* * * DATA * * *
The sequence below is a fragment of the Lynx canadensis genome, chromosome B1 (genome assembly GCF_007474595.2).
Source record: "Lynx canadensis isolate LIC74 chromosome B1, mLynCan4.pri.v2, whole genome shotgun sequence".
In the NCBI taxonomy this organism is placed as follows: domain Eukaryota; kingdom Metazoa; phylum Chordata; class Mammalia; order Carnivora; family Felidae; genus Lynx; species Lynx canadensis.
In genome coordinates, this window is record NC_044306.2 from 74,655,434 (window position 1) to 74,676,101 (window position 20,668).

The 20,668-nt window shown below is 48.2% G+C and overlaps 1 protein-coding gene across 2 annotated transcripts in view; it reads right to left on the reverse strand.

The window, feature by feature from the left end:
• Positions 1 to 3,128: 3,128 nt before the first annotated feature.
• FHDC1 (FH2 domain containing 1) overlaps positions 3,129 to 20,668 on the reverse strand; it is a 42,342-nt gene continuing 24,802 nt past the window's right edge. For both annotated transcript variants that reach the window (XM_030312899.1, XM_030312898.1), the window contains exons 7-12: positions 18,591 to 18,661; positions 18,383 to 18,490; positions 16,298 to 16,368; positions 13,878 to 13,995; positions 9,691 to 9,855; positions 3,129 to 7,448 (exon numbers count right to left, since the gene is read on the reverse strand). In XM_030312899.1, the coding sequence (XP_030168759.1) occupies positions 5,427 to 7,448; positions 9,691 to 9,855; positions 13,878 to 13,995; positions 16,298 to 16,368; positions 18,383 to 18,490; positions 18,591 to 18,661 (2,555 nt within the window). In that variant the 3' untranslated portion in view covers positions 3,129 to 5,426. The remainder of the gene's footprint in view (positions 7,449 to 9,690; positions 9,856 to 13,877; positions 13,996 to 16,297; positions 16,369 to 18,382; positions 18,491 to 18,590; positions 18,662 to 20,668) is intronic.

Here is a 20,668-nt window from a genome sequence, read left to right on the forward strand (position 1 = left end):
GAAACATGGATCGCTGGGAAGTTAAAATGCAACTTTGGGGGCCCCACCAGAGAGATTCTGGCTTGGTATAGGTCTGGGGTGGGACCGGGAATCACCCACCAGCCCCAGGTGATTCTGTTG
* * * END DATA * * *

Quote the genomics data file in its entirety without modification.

The sequence below is a fragment of the Lynx canadensis genome, chromosome B1 (genome assembly GCF_007474595.2).
Source record: "Lynx canadensis isolate LIC74 chromosome B1, mLynCan4.pri.v2, whole genome shotgun sequence".
In the NCBI taxonomy this organism is placed as follows: domain Eukaryota; kingdom Metazoa; phylum Chordata; class Mammalia; order Carnivora; family Felidae; genus Lynx; species Lynx canadensis.
In genome coordinates, this window is record NC_044306.2 from 74,655,434 (window position 1) to 74,676,101 (window position 20,668).

The 20,668-nt window shown below is 48.2% G+C and overlaps 1 protein-coding gene across 2 annotated transcripts in view; it reads right to left on the reverse strand.

The window, feature by feature from the left end:
• Positions 1 to 3,128: 3,128 nt before the first annotated feature.
• FHDC1 (FH2 domain containing 1) overlaps positions 3,129 to 20,668 on the reverse strand; it is a 42,342-nt gene continuing 24,802 nt past the window's right edge. For both annotated transcript variants that reach the window (XM_030312899.1, XM_030312898.1), the window contains exons 7-12: positions 18,591 to 18,661; positions 18,383 to 18,490; positions 16,298 to 16,368; positions 13,878 to 13,995; positions 9,691 to 9,855; positions 3,129 to 7,448 (exon numbers count right to left, since the gene is read on the reverse strand). In XM_030312899.1, the coding sequence (XP_030168759.1) occupies positions 5,427 to 7,448; positions 9,691 to 9,855; positions 13,878 to 13,995; positions 16,298 to 16,368; positions 18,383 to 18,490; positions 18,591 to 18,661 (2,555 nt within the window). In that variant the 3' untranslated portion in view covers positions 3,129 to 5,426. The remainder of the gene's footprint in view (positions 7,449 to 9,690; positions 9,856 to 13,877; positions 13,996 to 16,297; positions 16,369 to 18,382; positions 18,491 to 18,590; positions 18,662 to 20,668) is intronic.

Here is a 20,668-nt window from a genome sequence, read left to right on the forward strand (position 1 = left end):
GAAACATGGATCGCTGGGAAGTTAAAATGCAACTTTGGGGGCCCCACCAGAGAGATTCTGGCTTGGTATAGGTCTGGGGTGGGACCGGGAATCACCCACCAGCCCCAGGTGATTCTGTTG